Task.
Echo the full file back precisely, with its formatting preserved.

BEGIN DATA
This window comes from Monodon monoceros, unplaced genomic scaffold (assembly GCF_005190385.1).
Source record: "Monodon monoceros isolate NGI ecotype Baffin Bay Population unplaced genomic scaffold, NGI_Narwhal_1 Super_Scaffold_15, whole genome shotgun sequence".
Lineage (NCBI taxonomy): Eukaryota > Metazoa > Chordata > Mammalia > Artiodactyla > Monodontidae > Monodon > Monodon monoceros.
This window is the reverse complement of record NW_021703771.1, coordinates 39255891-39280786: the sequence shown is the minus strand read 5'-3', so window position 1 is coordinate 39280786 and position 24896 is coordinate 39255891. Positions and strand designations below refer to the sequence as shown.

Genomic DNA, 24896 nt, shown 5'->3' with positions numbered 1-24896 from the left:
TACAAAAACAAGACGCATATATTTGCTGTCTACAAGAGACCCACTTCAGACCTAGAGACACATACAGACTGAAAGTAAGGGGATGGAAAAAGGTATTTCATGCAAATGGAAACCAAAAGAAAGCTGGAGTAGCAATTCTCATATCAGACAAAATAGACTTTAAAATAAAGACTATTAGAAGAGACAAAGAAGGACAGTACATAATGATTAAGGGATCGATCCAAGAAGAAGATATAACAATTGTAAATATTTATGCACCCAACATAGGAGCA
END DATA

This window comes from Monodon monoceros, unplaced genomic scaffold (assembly GCF_005190385.1).
Source record: "Monodon monoceros isolate NGI ecotype Baffin Bay Population unplaced genomic scaffold, NGI_Narwhal_1 Super_Scaffold_15, whole genome shotgun sequence".
Lineage (NCBI taxonomy): Eukaryota > Metazoa > Chordata > Mammalia > Artiodactyla > Monodontidae > Monodon > Monodon monoceros.
This window is the reverse complement of record NW_021703771.1, coordinates 39255891-39280786: the sequence shown is the minus strand read 5'-3', so window position 1 is coordinate 39280786 and position 24896 is coordinate 39255891. Positions and strand designations below refer to the sequence as shown.

Genomic DNA, 24896 nt, shown 5'->3' with positions numbered 1-24896 from the left:
TACAAAAACAAGACGCATATATTTGCTGTCTACAAGAGACCCACTTCAGACCTAGAGACACATACAGACTGAAAGTAAGGGGATGGAAAAAGGTATTTCATGCAAATGGAAACCAAAAGAAAGCTGGAGTAGCAATTCTCATATCAGACAAAATAGACTTTAAAATAAAGACTATTAGAAGAGACAAAGAAGGACAGTACATAATGATTAAGGGATCGATCCAAGAAGAAGATATAACAATTGTAAATATTTATGCACCCAACATAGGAGCA